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Pickles Warns that Councils Which Publish 'Newspapers' Could face Judicial Review

Eric Pickles, the Secretary of State for Communities and Local Government, has suggested that councils which continue to publish their own ‘newspapers’ could face judicial review. 

Speaking at a Newspaper Conference quarterly lunch on Monday, Mr Pickles warned that he was looking “very carefully” at the issue of councils flouting the Publicity Code.

Approved by Parliament earlier this year, the Code stipulates that local councils should not publish newspapers in direct competition to the local press, these publications should not appear more frequently that quaterly and should only include material directly related to local services.

Asked whether anything could be done to stop councils which continued to publish competing publications, such as Tower Hamlets Council and Greenwich Borough Council which both still publish weekly newspapers, Mr Pickles said: “They are very aggressive and again it comes down to a question of ‘do you put in an iron rod to deal with social deviance?’

But… actually you could count on the fingers of one hand those authorities who have been utterly unreasonable and I suspect the longer it goes on the more cocky and unreasonable they will be.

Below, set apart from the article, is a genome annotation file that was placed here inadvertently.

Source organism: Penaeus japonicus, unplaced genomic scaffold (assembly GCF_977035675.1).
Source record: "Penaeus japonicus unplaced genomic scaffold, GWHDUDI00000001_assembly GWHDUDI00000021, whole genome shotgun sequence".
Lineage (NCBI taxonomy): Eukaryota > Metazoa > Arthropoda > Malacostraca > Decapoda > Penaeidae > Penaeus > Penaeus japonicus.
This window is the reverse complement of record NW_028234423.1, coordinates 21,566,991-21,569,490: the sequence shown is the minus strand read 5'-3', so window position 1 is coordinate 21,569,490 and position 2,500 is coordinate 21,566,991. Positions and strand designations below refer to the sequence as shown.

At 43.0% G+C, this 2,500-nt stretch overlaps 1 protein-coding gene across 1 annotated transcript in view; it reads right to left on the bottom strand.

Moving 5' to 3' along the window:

“I think judicial review is possibly the thing that councils have to face.”

Speaking about his decision to crack down on council papers, Mr Pickles said: “I came to a view that local newspapers produced by local authorities were effectively squeezing the market out and I wanted to try and ensure that there was some scrutiny.”

He spoke of the role of local press in investigating the T. Dan Smith and Poulson scandal which also led to the resignation of Reginald Maudling, Conservative Home Secretary.

“That’s not going to happen at a paper controlled by the local council.”

Conference chairman Nick Lester chaired the lunch at which Mr Pickles took a range of questions from regional press lobby journalists. He spoke about topics such as the Localism Bill, bin collections, and elected mayors.

The lunch was covered by titles including the Liverpool Daily PostNorthern EchoBirmingham Mail, and Nottingham Post

The NS is the voice of Britain’s local media, the UK’s most trusted medium. It represents 1,100 newspapers, 1,700 websites and other print, digital and broadcast channels.